Peter’s Third Letter to the Corinthians 20 Aug 2013
The fish were probably not biting or rising to the bait or whatever fish are supposed to do and Peter’s thoughts began to wander… It is some time since the second letter to the Corinthians had appeared and much water had flowed up and down the Crouch since then… And here we have it – the third letter to the Corinthians. Are you sitting comfortably?
And lo, the people of Burnham did approach Peter and did say – “Where is the next letter to be seen, as the first two contained fruits of great wisdom and did also engender a degree of amusement, by chronicling the acts of one idiotic in the ways of sailing?” But Peter was downcast, as the muse had deserted him – and yet…
At the time of the last epistle, it will be recalled that the mighty vessel Coriander had been transported to the Great Blue Shed of Rice and Cole with a severely leaky bottom – which, despite his credentials as a senior gastroenterologist, Peter was unable to fix. And the assembled company did inspect the said bottom, and noted two large streams of bilge water descending at the rear of the keel, originating from a pair of ancient copper plates or tingles affixed to the hull in that area.
So Peter instructed Nick of the Boatyard – known in common parlance as Old Nick – to remove these said tingles and to ascertain what lay beneath. And the following week Peter did return to the Great Blue Shed and did enquire: what was the wood like below those plates? To which one of the boatyard imps replied: “What wood, Doc – there was just two great big ‘oles.”
And in that instant there was a small flash and a subdued hint of brimstone, and Old Nick appeared, saying – “Well, thou must have at least a couple of new planks, and some of the ribs are worn and will need seeing to as well, and while we’re at it, she could do with a couple of bulkheads to stiffen her. Go now to the lands of milk and honey, and acquire bushels of shekels, for thou shalt surely need them.”
So Peter wept, wailed and gnashed his teeth, girded his loins, checked his bank balance and instructed them to proceed. And in the fullness of time, the ribs – all thirteen pairs, one more than God needed to make Eve, as Peter pointed out – were replaced, the planks were fitted and the bulkheads fixed in place.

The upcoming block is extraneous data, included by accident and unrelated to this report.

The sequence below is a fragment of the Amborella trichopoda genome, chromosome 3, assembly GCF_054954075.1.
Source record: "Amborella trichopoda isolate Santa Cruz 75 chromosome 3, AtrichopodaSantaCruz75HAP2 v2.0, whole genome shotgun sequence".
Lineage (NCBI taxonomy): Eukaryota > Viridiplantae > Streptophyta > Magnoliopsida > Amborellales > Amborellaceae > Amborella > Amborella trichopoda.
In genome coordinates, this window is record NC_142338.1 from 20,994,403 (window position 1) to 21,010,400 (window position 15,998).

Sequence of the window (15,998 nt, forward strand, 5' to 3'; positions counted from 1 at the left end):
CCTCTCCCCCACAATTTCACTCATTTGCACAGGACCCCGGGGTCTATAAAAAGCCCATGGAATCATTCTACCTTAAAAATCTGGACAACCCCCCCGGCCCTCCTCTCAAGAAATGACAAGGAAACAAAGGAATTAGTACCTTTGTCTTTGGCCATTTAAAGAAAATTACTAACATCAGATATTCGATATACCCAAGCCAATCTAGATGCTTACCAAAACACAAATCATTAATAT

But then Ian, the rigging sprite, did make report that the ropes and wires of the craft were not in a fruitful condition and did advise that they should be replaced with cordage seemingly spun from the hair of the Queen of Sheba herself, judging by the cost, while the blocks, tracks and other such devices required throwing away and refitting with tackle fashioned from exotic materials and encrusted with rubies and pearls.
But it had come to pass that by this time Peter had retired from the NHS and had acquired his pension lump sum which was summarily diverted to the coffers of Rice and Cole, where no man can know what reserves of silver and gold do reside. And in the fullness of time, Coriander did rise again like a phoenix and did return to the troubled waters of the Crouch.
And there were many new pieces of string with curious names, and Peter knew not what they should do. But on divers occasions, while sailing with the gullible and credulous, he did pull and tweak these said pieces of string in a vain attempt to give the impression that he had become wise in the ways of racing.
And last weekend, lo there was a near miracle, as Peter very nearly did catch up the Melville, Grand Panjandrum of the River. And when the race was completed, Peter did hold congress with the Melville to point out that, while Peter did appear to be improving, the Melville – at the age of 95 – might well have peaked too soon…
Here endeth the third lesson of RCOD ownership.